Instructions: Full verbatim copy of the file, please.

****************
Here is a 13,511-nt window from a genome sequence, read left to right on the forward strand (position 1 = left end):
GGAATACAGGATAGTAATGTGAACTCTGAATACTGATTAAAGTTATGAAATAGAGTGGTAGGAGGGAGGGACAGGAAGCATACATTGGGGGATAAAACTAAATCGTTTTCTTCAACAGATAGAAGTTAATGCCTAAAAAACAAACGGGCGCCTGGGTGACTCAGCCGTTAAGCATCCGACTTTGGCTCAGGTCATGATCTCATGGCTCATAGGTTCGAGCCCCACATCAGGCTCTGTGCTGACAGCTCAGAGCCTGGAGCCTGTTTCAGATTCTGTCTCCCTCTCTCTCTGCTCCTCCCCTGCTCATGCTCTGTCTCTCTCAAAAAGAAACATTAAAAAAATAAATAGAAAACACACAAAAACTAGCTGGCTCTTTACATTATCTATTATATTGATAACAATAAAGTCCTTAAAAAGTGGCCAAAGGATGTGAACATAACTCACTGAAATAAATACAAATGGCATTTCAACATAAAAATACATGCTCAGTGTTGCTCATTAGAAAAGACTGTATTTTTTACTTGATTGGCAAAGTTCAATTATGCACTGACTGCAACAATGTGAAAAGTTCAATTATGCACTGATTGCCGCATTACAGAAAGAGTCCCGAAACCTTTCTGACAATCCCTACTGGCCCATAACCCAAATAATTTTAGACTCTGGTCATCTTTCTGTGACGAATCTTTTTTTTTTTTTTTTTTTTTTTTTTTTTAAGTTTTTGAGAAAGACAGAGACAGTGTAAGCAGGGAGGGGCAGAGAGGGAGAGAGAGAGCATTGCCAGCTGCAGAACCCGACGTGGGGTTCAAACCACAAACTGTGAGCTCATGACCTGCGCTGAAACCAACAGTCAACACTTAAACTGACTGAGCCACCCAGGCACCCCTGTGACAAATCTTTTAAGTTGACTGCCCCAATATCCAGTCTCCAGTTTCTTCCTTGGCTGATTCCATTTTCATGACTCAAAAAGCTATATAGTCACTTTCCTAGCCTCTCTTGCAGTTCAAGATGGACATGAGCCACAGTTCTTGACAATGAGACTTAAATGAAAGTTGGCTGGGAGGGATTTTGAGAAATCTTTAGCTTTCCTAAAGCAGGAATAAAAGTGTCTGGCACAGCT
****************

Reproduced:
Here is a 13,511-nt window from a genome sequence, read left to right on the forward strand (position 1 = left end):
GGAATACAGGATAGTAATGTGAACTCTGAATACTGATTAAAGTTATGAAATAGAGTGGTAGGAGGGAGGGACAGGAAGCATACATTGGGGGATAAAACTAAATCGTTTTCTTCAACAGATAGAAGTTAATGCCTAAAAAACAAACGGGCGCCTGGGTGACTCAGCCGTTAAGCATCCGACTTTGGCTCAGGTCATGATCTCATGGCTCATAGGTTCGAGCCCCACATCAGGCTCTGTGCTGACAGCTCAGAGCCTGGAGCCTGTTTCAGATTCTGTCTCCCTCTCTCTCTGCTCCTCCCCTGCTCATGCTCTGTCTCTCTCAAAAAGAAACATTAAAAAAATAAATAGAAAACACACAAAAACTAGCTGGCTCTTTACATTATCTATTATATTGATAACAATAAAGTCCTTAAAAAGTGGCCAAAGGATGTGAACATAACTCACTGAAATAAATACAAATGGCATTTCAACATAAAAATACATGCTCAGTGTTGCTCATTAGAAAAGACTGTATTTTTTACTTGATTGGCAAAGTTCAATTATGCACTGACTGCAACAATGTGAAAAGTTCAATTATGCACTGATTGCCGCATTACAGAAAGAGTCCCGAAACCTTTCTGACAATCCCTACTGGCCCATAACCCAAATAATTTTAGACTCTGGTCATCTTTCTGTGACGAATCTTTTTTTTTTTTTTTTTTTTTTTTTTTTTAAGTTTTTGAGAAAGACAGAGACAGTGTAAGCAGGGAGGGGCAGAGAGGGAGAGAGAGAGCATTGCCAGCTGCAGAACCCGACGTGGGGTTCAAACCACAAACTGTGAGCTCATGACCTGCGCTGAAACCAACAGTCAACACTTAAACTGACTGAGCCACCCAGGCACCCCTGTGACAAATCTTTTAAGTTGACTGCCCCAATATCCAGTCTCCAGTTTCTTCCTTGGCTGATTCCATTTTCATGACTCAAAAAGCTATATAGTCACTTTCCTAGCCTCTCTTGCAGTTCAAGATGGACATGAGCCACAGTTCTTGACAATGAGACTTAAATGAAAGTTGGCTGGGAGGGATTTTGAGAAATCTTTAGCTTTCCTAAAGCAGGAATAAAAGTGTCTGGCACAGCT